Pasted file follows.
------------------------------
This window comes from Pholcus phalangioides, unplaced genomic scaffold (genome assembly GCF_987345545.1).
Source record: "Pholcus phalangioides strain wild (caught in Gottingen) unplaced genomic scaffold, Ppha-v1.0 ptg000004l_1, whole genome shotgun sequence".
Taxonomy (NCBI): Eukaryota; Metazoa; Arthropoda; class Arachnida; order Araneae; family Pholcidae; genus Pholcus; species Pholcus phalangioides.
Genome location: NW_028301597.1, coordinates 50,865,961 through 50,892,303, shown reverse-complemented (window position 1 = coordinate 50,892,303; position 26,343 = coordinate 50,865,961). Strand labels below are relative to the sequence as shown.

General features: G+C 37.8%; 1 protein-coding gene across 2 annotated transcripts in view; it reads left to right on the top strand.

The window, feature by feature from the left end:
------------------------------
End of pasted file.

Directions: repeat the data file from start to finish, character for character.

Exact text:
This window comes from Pholcus phalangioides, unplaced genomic scaffold (genome assembly GCF_987345545.1).
Source record: "Pholcus phalangioides strain wild (caught in Gottingen) unplaced genomic scaffold, Ppha-v1.0 ptg000004l_1, whole genome shotgun sequence".
Taxonomy (NCBI): Eukaryota; Metazoa; Arthropoda; class Arachnida; order Araneae; family Pholcidae; genus Pholcus; species Pholcus phalangioides.
Genome location: NW_028301597.1, coordinates 50,865,961 through 50,892,303, shown reverse-complemented (window position 1 = coordinate 50,892,303; position 26,343 = coordinate 50,865,961). Strand labels below are relative to the sequence as shown.

General features: G+C 37.8%; 1 protein-coding gene across 2 annotated transcripts in view; it reads left to right on the top strand.

The window, feature by feature from the left end: